Bilimbi trees are vigorous and receive no special horticultural attention. It has been suggested that they would respond well to whatever cultural treatment gives good results with the carambola.

Season, Harvesting and Keeping Quality

In India as in Florida, the tree begins to flower about February and then blooms and fruits more or less continuously until December. The fruits are picked by hand, singly or in clusters. They need gentle handling because of the thin skin. They cannot be kept on hand for more than a few days.

Pests and Diseases

No pests or diseases have been reported specifically for the bilimbi.

Food Uses

The bilimbi is generally regarded as too acid for eating raw, but in Costa Rica, the green, uncooked fruits are prepared as a relish which is served with rice and beans. Sometimes it is an accompaniment for fish and meat. Ripe fruits are frequently added to curries in the Far East. They yield 44.2% juice having a pH of 4.47, and the juice is popular for making cooling beverages on the order of lemonade.

Mainly, the bilimbi is used in place of mango to make chutney, and it is much preserved. To reduce acidity, it may be first pricked and soaked in water overnight, or soaked in salted water for a shorter time; then it is boiled with much sugar to make a jam or an acid jelly. The latter, in Malaya, is added to stewed fruits that are oversweet. Half-ripe fruits are salted, set out in the sun, and pickled in brine and can be thus kept for 3 months. A quicker pickle is made by putting the fruits and salt into boiling water. This product can be kept only 4 to 5 days.

The flowers are sometimes preserved with sugar.

Food Value Per 100 g of Edible Portion*
  • Moisture 94.2-94.7 g
  • Protein 0.61 g
  • Fiber 0.6g
  • Ash 0.31-0.40 g
  • Calcium 3.4 mg
  • Phosphorus 11.1 mg
  • Iron 1.01 mg
  • Carotene 0.035 mg
  • Thiamine 0.010 mg
  • Riboflavin 0.026 mg
  • Niacin 0.302 mg
  • Ascorbic Acid 15.5 mg
*According to analyses of fruits studied in Nicaragua and the Philippines.

Other Uses

Fruit: Very acid bilimbis are employed to clean the blade of a kris (dagger), and they serve as mordants in the preparation of an orange dye for silk fabrics. Bilimbi juice, because of its oxalic acid content, is useful for bleaching stains from the hands and rust from white cloth, and also tarnish from brass.

Wood: The wood is white, soft but tough, even-grained, and weighs 35 lbs/cu ft. It is seldom available for carpentry.

Medicinal Uses: In the Philippines, the leaves are applied as a paste or poulticed on itches, swellings of mumps and rheumatism, and on skin eruptions. Elsewhere, they are applied on bites of poisonous creatures. Malayans take the leaves fresh or fermented as a treatment for venereal disease. A leaf infusion is a remedy for coughs and is taken after childbirth as a tonic. A leaf decoction is taken to relieve rectal inflammation. A flower infusion is said to be effective against coughs and thrush.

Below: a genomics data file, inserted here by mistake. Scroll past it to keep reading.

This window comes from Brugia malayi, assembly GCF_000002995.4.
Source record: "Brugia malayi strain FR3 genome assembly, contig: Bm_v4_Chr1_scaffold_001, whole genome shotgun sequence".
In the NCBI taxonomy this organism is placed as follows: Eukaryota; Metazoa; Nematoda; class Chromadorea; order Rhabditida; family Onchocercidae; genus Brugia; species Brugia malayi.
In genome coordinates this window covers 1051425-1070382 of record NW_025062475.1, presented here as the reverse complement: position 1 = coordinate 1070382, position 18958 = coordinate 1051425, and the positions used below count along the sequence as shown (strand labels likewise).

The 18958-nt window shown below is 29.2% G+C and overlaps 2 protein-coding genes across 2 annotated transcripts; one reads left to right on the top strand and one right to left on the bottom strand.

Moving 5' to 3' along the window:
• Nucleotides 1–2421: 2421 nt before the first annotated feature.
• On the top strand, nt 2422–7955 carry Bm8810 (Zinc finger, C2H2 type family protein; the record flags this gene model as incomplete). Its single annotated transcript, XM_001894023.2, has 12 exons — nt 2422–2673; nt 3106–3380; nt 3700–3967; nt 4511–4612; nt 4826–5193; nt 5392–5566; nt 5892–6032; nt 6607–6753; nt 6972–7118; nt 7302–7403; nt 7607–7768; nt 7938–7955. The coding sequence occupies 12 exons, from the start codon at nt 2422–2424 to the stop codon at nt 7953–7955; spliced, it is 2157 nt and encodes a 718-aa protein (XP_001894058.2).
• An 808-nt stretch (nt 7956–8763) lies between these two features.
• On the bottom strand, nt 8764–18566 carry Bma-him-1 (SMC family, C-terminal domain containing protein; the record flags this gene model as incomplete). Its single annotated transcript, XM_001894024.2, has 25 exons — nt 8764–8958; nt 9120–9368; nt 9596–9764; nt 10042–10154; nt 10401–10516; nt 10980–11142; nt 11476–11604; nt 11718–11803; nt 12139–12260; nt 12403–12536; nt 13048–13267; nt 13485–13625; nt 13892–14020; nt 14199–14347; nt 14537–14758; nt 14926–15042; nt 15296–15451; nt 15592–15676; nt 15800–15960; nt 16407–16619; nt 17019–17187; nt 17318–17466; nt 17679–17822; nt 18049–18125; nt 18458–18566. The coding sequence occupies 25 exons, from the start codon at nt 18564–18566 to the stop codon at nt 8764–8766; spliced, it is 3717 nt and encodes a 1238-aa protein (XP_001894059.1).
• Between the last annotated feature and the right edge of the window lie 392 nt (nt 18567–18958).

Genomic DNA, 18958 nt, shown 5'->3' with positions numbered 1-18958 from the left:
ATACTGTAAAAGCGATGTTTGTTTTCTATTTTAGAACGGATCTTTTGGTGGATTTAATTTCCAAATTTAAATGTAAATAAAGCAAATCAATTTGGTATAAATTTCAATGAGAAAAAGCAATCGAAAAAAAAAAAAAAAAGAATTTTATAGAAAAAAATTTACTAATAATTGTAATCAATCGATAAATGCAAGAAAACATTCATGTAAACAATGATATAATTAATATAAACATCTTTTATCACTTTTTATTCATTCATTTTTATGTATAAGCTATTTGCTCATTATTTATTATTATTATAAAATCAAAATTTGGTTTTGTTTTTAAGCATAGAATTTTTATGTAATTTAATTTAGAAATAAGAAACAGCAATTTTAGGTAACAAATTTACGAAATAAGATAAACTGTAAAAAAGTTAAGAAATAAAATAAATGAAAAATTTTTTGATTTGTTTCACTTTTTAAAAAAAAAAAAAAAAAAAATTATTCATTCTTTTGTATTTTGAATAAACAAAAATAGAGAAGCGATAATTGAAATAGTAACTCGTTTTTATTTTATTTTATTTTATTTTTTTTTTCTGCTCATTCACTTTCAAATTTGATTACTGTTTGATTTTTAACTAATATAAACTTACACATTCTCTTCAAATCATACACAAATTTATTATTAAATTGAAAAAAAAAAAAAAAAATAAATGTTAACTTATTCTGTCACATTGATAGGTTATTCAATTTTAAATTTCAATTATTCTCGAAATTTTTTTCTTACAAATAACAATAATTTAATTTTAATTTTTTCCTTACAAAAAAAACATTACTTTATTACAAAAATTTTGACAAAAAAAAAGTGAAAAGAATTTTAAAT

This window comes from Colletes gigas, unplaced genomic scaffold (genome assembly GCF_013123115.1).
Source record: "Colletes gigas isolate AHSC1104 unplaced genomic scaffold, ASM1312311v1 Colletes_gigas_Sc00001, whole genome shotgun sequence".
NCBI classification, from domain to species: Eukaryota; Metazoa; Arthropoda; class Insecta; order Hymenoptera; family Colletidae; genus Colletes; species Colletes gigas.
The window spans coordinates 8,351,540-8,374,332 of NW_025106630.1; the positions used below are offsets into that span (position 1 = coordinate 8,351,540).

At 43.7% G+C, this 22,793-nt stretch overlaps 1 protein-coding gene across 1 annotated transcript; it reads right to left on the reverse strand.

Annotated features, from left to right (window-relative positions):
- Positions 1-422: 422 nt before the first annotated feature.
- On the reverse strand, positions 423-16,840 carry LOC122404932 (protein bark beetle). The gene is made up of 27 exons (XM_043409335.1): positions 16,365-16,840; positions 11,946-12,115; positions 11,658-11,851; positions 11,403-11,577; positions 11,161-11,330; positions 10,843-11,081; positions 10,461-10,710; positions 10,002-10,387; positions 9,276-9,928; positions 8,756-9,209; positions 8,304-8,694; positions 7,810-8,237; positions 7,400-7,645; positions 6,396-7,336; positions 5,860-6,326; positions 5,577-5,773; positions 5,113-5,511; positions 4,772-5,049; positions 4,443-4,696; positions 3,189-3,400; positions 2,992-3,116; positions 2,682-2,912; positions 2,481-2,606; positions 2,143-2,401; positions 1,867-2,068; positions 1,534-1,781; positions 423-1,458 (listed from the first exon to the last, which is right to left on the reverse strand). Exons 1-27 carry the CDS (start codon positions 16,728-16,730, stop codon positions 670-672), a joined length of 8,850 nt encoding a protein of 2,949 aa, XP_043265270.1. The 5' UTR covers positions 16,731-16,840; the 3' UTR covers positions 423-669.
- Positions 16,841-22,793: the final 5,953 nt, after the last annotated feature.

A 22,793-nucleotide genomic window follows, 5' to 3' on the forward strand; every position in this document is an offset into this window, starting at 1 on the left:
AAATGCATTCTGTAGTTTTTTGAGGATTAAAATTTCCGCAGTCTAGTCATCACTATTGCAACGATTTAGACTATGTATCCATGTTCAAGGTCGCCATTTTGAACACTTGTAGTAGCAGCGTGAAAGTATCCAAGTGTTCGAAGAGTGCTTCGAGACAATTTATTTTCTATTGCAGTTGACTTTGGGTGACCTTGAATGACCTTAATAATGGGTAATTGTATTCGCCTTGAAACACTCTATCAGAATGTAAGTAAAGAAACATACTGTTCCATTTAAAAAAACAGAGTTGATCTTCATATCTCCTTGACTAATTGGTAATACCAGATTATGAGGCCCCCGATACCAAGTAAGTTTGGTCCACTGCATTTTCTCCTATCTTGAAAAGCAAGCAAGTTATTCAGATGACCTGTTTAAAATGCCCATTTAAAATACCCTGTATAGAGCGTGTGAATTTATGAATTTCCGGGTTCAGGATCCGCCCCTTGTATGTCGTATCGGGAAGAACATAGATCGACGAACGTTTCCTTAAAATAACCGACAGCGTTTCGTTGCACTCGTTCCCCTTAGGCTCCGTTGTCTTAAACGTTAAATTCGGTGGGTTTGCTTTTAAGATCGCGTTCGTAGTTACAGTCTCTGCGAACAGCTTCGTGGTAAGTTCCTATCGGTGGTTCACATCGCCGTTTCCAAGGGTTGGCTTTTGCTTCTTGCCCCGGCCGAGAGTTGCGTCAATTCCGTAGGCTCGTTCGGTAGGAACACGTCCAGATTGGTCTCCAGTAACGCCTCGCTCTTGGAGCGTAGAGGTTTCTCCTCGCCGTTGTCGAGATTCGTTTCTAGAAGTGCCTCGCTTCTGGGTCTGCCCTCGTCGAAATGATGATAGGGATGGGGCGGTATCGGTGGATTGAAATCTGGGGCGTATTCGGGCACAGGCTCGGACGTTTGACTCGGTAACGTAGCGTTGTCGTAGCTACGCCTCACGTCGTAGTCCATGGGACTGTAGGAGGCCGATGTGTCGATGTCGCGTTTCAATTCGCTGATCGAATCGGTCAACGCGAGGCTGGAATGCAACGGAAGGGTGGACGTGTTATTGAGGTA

In Java, the fruits combined with pepper are eaten to cause sweating when people are feeling "under the weather". A paste of pickled bilimbis is smeared all over the body to hasten recovery after a fever. The fruit conserve is administered as a treatment for coughs, beri-beri and biliousness. A sirup prepared from the fruit is taken as a cure for fever and inflammation and to stop rectal bleeding and alleviate internal hemorrhoids.

Bilberry: Herbal Remedies

Benefits of Bilberry

Though you may not recognize the name, you are already familiar with the Vaccinium genus of herbs. It includes numerous plants that bear small, round, dark blue or dark purple edible berries. Blueberries, huckleberries, and bilberries are three of more than 100 species of the Vaccinium genus found throughout the United States and Europe in woodlands, forests, and moorlands.

If you eat whortleberries and cream in England, you're getting a healthy dose of antioxidant-rich bilberries. Bilberries and huckleberries are popular food for hikers and forest birds and animals. The berries also make good dyes and very tasty jellies and jams, and are often used in several herbal remedies. These berries freeze quite well, so you can harvest them in the summer and store them for year-round consumption.

Uses of Bilberry

Both the leaves and the ripe fruit of the bilberry and related berry species have long been a folk remedy for treating diabetes. Traditionally, people used the leaves to control blood sugar. While the leaves can lower blood sugar, they do so by impairing a normal process in the liver. For this reason, use of the leaves is not recommended for long-term treatment.

The berry, on the other hand, is recommended for people with diabetes. The berries do not lower blood sugar, but their constituents may help improve the strength and integrity of blood vessels and reduce damage to these vessels associated with diabetes and other diseases, such as atherosclerosis (calcium and fat deposits in arteries). The berries contain flavonoids, compounds found in the pigment of many plants. The blue-purple pigments typical of this family are due to the flavonoid anthocyanin.

With their potent antioxidant activity anthocyanins protect body tissues, particularly blood vessels, from oxidizing agents circulating in the blood. In fact, bilberries contain the highest antioxidant level, bite for bite, of any berry! In the same way that pipes rust as a result of an attack by chemicals, various chemicals in our environment pollutants, smoke, and chemicals in food can bind to and oxidize blood vessels. Two common complications of diabetes, diabetic eye disease (retinopathy) and kidney disease (nephropathy), often begin when the tiny capillaries of these organs are injured by the presence of excessive sugar. Antioxidants allow these harmful oxidizing agents to bind to them instead of to body cells, preventing the agents from causing permanent damage to the lining of blood vessels.

Bilberry extracts also may reduce the tingling sensations in the extremities associated with diabetes. Several studies have shown that bilberry extracts stimulate blood vessels to release a substance that helps dilate (expand) veins and arteries. Bilberries help keep platelets from clumping together, which, in turn, thins the blood, prevents clotting, and improves circulation.

Bilberry preparations seem particularly useful in treating eye conditions, so in addition to diabetic retinopathy, they also are used to treat cataracts, night blindness, and degeneration of the macula, the spot in the back of the eye that enables sharp focusing.

In the next section, you will learn how to prepare bilberry for herbal remedies and some of the potentially dangerous side effects.